ROME — In the darkness under tons of snow, the survivors reached for their only lifeline. From their phones, text messages were punched out to 112, the Italian emergency response number.
“Help,” one couple wrote after their hotel was buried in an earthquake-triggered avalanche, “we’re dying of cold.”
But when rescuers on Thursday finally reached the resort — swallowed by a wall of white that roared down the Gran Sasso mountains in central Italy a day earlier — there was only silence from under the crush of snow, rocks and splintered fir trees.
A handful of survivors waited in what was left of the Hotel Rigopiano. They included a man who was getting something from the family car just when the avalanche hit. Trapped below were his wife and two children. They were among up to 30 people listed as missing.
At least three bodies were found Thursday, as hopes for the others trapped faded hour by hour.
“There are so many dead,” Antonio Crocetta of the local alpine rescue workers told Italy’s state-run news agency ANSA. “The avalanche was huge.”
Crews were “working nonstop through the night” to clear roads and a space in front of the hotel for vehicles and search-and-rescue teams, said Carlo Torlontano, vice prefect of Pescara, a city about 30 miles east of the resort. He was noncommittal on hopes of finding survivors.
It was a disaster whose proportions and aftermath were set by twin blows from nature — in a region still trying to recover from major quakes last summer that toppled centuries-old buildings and nearly wiped out some villages.
The mountains of the Abruzzo region were battered by huge snowfall over the past days. Another storm hit Wednesday, dumping a fresh layer on the slopes. Then a series of moderate quakes was enough to unleash the deadly snow slide, experts say.
The avalanche also blocked the only twisting road to the four-star spa and hotel, built in an alpine glen at nearly 4,000 feet.
Some rescuers used skis, and others were dropped by helicopter. The first rescue crews started to dig with shovels. Meanwhile, plows struggled to carve a route along the snow-choked access road to bring in heavy equipment.
Images from the scene showed hallways choked with snow, which also punched into the hotel lobby and buried tall peaked roofs. A frosty mist that had settled over the area slowly began to lift.
“The mist is easing now,” said Pierpaolo Petrucci, a representative in the regional assembly. “And when the mist dissipates, the ugliness appears.”
Among the survivors was Giampaolo Parete, 38, who told rescuers that he had gone to his car when the avalanche hit. His wife and two children were buried inside, ANSA reported.
“I saved myself because I’d gone to pick something up from the car,” he said. “The avalanche came and I was buried by snow, but I managed to get out. The car was not buried, so I stayed there and waited for rescue operators.”
Quintino Marcella, a restaurant owner, told the channel Sky TG24 that he received a call from one of his chefs, who was visiting the hotel. The chef escaped, but said his wife and two children were trapped inside.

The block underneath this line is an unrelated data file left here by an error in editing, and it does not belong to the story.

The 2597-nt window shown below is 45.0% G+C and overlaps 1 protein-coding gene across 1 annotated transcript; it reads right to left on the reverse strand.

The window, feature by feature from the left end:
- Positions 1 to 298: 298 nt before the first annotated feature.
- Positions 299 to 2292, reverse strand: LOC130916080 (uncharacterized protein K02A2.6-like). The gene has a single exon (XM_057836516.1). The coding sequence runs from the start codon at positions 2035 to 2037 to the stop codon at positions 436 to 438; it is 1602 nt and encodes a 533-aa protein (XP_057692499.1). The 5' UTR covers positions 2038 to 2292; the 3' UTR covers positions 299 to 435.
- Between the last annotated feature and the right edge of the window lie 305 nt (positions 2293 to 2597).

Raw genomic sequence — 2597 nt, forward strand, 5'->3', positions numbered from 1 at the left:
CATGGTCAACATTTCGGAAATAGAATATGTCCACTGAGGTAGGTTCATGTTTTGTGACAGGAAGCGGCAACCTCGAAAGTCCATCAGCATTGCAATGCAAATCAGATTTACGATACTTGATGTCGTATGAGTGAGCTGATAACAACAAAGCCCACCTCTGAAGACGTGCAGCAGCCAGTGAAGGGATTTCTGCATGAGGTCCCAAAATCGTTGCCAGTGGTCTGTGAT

“He calls me and says, ‘Help me, an avalanche has hit and the hotel isn’t there anymore. It’s disappeared. It’s buried,’ ” Marcella said.
“Help, help, help, help,” the chef cried to Marcella.
The list of the missing included a young couple from Italy’s eastern Marche region, another couple from the Abruzzo city of Chieti, and a family with a 7-year-old boy, Italian media reported.
Ilario Lacchetta, mayor of the nearby town of Farindola, said the toll could have been much worse if it had been a weekend when more guests are normally at the hotel, which he called the “jewel of the region’s crown.”
“Last Sunday, the Hotel Rigopiano had 200 guests, staff included — yesterday there were between 20 and 30 people, including some kids,” Lacchetta told La Stampa newspaper.
The earthquake-prone region was hit by at least three tremors around 5.7 magnitude Wednesday, prompting the avalanche. There have been heavy snowstorms throughout the area as well.
“Around here it does snow a lot, but not even the elderly can remember such a thing. If you add the snowstorm to the earthquake, you can understand how it all became difficult — we face two tragedies that could not have been foreseen,” Lacchetta added.
Primo di Nicola, editor of the local newspaper Il Centro, described some of the Abruzzo region as “basically offline,” with roads blocked by snow and toppled trees. “No water, no power, inaccessible roads,” he told The Washington Post.
In some areas, Italian authorities opened police stations and military barracks for people without heat or electricity.
Italian Prime Minister Paolo Gentiloni — facing criticism for the delays in reaching the hotel — blamed the recent “record snowfall” and urged political leaders to “multiply their efforts” to aid the Abruzzo region.
Gian Gabriele Ori, a geological expert at the Gabriele d’Annunzio University in Chieti, said the alpine forests in the region are normally enough to hold deep snow in place. But heavy snowfall and high winds in recent days probably had created a more unstable snow pack, he added.
“The earthquake was the spark that set in motion” the avalanche, whose speed and force “toppled the forest and then [hit] the hotel with destructive power.”
Central Italy has been struck by several earthquakes since August, when the historic centers of many towns were leveled, killing 300. Substantial aftershocks also occurred in October.
Schemm reported from Addis Ababa, Ethiopia, and Murphy from Washington.